Things to note:

  • Place the bee swarm trap near a reliable source of water.
  • Bee swarm traps should be placed 1-2 miles from each other. This also applies to the distance a bee swarm trap should be from a hive. Bee swarm traps that are too close to a beehive may never catch you anything.


It is great if you can see the swarm traps from a distance of 100 feet and observe if a swarm has entered or not. If you cannot see the swarm trap you have built and hang, neither can the bees. You might see a swarm of bees all over the swarm trap or hanging on it in a beard-like clump. This indicates that the bees have just arrived at the trap and will enter it gradually. Allow a day or two and the swarm will all be inside the swarm trap. Remember the locations where a swarm trap caught a swarm and use it more often as the location of your future swarm traps.

Knowing it Works

The empty bee swarm trap that you build should be weighed. If at any time you find the trap heavier than the empty weight, then you know a swarm is inside. Other indicators that a swarm has entered the bee swarm trap are bees arriving with pollen and entering the trap, or bee activity around the entrance of the swarm trap. Once you are sure you have bees inside the trap, you should transfer them to a beehive. Weigh the swarm trap with the bees inside it. The weight of the empty trap when subtracted from the weight of the box with bees in it gives you an approximation of the size of bee colony you have caught in the swarm trap.


Once you have built a swarm trap and hung it up on a tree, be sure to check on it frequently. It is best that beekeepers know about a successful bee swarm trap that has caught a bee swarm early. They can then prepare their beehive and move the swarm into it. If a swarm stays too long in your bee swarm trap, it begins settling in. This involves building comb, sealing crevices and cracks, and other hive activities. If you wait too long to move a swarm from your swarm trap, you will be causing the bee colony much more distress and negating the progress they may have made.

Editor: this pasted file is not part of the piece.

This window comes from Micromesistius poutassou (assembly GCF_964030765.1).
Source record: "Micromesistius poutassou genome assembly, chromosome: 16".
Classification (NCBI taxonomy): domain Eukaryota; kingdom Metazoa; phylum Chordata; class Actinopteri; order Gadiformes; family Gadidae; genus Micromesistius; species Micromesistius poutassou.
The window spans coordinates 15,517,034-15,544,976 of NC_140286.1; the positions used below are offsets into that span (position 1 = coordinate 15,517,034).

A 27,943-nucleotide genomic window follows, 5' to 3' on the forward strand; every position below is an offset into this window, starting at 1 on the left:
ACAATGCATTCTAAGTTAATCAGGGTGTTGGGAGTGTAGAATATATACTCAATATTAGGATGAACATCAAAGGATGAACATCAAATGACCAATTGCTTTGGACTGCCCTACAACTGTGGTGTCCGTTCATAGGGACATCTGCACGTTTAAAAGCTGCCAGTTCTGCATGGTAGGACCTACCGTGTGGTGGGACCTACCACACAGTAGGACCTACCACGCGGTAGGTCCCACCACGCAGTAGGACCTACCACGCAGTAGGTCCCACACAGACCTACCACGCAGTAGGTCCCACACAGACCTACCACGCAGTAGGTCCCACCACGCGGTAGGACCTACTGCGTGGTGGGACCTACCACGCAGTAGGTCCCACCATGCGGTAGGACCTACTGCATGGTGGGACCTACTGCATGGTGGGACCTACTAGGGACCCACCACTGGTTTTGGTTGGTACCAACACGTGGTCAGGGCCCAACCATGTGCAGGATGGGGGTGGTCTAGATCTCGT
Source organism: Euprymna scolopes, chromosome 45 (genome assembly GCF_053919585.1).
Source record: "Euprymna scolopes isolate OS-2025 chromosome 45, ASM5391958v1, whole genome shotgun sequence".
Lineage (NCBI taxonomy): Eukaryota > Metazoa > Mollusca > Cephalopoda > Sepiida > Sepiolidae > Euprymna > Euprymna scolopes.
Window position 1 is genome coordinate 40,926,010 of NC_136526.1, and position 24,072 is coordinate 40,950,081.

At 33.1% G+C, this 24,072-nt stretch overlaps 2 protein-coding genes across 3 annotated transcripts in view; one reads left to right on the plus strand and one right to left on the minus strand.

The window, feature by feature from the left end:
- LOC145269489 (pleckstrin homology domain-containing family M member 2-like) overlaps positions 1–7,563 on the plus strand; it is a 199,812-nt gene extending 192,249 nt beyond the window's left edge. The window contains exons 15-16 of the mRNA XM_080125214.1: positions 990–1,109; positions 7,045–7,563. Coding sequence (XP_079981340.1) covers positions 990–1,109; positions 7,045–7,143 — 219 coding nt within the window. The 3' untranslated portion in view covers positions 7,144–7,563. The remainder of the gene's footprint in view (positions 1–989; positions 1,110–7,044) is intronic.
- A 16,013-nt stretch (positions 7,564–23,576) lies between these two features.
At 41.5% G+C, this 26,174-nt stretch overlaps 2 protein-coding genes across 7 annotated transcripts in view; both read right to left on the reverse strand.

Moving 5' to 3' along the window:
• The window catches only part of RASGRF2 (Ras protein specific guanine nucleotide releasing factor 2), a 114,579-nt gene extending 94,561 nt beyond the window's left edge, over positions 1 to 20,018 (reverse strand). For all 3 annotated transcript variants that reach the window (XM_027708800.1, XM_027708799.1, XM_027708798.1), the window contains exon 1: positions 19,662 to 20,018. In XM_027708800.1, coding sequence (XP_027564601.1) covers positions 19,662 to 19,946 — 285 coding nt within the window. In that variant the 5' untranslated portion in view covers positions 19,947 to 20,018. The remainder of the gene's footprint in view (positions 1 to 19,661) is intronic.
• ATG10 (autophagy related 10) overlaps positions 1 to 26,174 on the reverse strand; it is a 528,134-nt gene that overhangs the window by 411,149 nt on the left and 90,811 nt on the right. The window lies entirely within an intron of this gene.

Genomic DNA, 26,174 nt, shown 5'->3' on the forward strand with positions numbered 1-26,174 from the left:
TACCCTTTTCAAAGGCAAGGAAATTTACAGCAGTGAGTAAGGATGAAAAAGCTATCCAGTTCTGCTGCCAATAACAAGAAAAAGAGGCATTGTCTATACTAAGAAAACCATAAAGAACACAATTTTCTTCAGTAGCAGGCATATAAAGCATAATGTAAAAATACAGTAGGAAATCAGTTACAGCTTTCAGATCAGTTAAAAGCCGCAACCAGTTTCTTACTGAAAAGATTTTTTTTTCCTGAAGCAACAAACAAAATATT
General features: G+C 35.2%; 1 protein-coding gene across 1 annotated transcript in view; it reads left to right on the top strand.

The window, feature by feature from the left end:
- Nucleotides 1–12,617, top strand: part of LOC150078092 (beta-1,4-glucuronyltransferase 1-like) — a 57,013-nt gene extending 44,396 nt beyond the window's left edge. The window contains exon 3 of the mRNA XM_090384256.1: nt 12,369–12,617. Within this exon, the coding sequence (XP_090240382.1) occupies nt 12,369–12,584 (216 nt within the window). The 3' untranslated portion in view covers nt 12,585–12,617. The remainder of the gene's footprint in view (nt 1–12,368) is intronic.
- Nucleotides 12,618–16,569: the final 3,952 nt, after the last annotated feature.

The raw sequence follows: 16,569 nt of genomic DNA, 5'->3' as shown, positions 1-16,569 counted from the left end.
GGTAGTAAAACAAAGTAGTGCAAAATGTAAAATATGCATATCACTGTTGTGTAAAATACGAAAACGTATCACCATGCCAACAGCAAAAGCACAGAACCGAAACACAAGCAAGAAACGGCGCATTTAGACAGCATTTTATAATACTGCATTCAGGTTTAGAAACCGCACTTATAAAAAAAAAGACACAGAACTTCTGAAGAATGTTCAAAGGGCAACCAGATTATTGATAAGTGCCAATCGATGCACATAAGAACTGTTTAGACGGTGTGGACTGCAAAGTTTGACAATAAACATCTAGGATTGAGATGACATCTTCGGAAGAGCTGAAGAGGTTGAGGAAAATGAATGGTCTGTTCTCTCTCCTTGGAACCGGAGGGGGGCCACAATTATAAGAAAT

Wild bees are only caught by catching your own swarm. Beekeepers should know how to build a bee swarm trap if they hope to catch a swarm for their apiaries. Building a swarm trap is easy for both amateurs and professionals. It is not expensive and when done well it works wonders for your apiary. While building your bee swarm trap, be ready with a hive since you do not know how fast a swarm may get caught by the trap.

What do you think of this DIY guide? How do you suggest it could be improved, or how would you do it in your own way? Leave a comment below and let us know.

About Michael Simmonds

Michael Simmonds is an American beekeeper with more than two decades of experience in beekeeping. His journey with bees began in his youth, sparking a lifelong passion that led him to start his own apiary at the tender age of 15. Throughout the years, Simmonds has refined his beekeeping skills and has accumulated a wealth of knowledge concerning honeybee biology and behavior. Simmonds' early exposure to beekeeping ignited a fascination with these pollinators, influencing his decision to establish BeeKeepClub in 2016. The website was created with the aim to serve as the ultimate resource for beginners interested in beekeeping. Under Simmonds' guidance, BeeKeepClub provides comprehensive information to novices, including the basics of beekeeping, the different types of bees and hives, the selection of hive locations, and the necessary beekeeping equipment. In addition, the site offers detailed reviews of beekeeping tools to help enthusiasts make informed decisions and get the best value for their investment​​. His contributions to the beekeeping community through BeeKeepClub are substantial, offering both educational content and practical advice. The website covers a wide array of topics, from starting an apiary to harvesting honey, all reflecting Simmonds' extensive experience and passion for the field. Simmonds’ approach is hands-on and educational, focusing on the importance of understanding bees and the environment in which they thrive. His work not only guides beginners through their beekeeping journey but also reflects a commitment to the well-being of bees. Michael Simmonds has dedicated a significant part of his life to bees and beekeeping, and through BeeKeepClub, he has made this knowledge accessible to a broader audience. His work undoubtedly embodies a blend of expertise, authority, and trustworthiness in the realm of beekeeping.